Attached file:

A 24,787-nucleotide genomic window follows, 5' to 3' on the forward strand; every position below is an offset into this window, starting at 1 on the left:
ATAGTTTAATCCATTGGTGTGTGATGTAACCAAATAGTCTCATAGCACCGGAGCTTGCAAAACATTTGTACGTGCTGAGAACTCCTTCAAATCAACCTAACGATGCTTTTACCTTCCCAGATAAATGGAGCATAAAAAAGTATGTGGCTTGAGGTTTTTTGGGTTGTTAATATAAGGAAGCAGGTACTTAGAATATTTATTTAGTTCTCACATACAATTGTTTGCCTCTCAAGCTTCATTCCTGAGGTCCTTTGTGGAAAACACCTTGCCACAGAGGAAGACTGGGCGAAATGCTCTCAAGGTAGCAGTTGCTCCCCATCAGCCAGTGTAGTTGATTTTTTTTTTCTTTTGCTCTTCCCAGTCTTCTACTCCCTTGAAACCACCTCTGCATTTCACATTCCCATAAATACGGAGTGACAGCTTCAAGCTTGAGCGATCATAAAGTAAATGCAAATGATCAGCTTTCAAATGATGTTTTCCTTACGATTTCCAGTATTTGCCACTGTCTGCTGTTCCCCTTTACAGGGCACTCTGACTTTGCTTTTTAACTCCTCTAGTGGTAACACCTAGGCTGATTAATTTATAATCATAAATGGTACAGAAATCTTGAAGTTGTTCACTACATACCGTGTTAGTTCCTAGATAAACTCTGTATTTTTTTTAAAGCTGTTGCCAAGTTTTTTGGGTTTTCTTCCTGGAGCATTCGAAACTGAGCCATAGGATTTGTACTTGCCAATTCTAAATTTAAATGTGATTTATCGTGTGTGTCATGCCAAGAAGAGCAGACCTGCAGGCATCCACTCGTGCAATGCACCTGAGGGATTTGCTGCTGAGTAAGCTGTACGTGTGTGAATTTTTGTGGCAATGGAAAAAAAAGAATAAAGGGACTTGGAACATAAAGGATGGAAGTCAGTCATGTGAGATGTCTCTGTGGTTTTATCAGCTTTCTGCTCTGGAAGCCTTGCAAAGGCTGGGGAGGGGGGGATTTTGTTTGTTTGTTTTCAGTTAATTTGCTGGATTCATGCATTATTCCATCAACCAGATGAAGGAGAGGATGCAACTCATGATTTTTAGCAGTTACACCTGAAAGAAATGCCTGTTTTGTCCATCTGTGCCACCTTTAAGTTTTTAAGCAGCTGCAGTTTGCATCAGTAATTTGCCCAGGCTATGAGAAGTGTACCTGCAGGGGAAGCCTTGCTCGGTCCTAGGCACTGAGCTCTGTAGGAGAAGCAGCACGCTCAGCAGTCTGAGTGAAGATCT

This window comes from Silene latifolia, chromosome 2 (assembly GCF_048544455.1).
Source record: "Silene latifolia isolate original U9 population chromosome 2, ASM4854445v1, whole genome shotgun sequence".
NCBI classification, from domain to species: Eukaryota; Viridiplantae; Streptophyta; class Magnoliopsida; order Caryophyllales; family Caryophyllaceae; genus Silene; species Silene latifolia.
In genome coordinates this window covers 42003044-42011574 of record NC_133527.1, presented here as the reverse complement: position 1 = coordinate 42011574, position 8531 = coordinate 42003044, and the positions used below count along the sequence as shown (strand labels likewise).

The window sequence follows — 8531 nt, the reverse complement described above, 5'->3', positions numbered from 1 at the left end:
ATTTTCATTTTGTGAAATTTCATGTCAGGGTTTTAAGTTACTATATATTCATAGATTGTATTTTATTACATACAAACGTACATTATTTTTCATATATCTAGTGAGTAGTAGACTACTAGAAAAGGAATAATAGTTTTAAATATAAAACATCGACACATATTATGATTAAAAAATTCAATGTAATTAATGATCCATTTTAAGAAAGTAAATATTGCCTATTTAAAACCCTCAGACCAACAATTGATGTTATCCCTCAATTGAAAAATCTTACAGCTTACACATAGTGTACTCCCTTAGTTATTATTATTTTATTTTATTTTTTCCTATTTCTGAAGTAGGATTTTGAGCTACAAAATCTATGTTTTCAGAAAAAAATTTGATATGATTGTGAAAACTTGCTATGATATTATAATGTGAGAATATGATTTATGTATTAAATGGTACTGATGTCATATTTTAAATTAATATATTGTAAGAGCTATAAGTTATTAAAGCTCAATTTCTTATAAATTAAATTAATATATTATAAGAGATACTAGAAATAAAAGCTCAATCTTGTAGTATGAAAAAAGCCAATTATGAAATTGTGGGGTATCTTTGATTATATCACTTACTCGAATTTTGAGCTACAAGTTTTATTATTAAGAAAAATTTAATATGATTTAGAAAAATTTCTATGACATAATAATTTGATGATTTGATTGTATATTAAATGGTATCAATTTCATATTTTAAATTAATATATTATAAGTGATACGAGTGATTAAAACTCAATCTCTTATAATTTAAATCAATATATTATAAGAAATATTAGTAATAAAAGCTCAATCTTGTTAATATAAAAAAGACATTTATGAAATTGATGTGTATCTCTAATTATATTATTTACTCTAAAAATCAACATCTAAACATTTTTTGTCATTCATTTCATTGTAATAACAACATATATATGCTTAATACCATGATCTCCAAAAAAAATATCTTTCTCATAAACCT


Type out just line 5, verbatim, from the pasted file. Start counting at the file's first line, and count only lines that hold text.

NCBI classification, from domain to species: Eukaryota; Viridiplantae; Streptophyta; class Magnoliopsida; order Caryophyllales; family Caryophyllaceae; genus Silene; species Silene latifolia.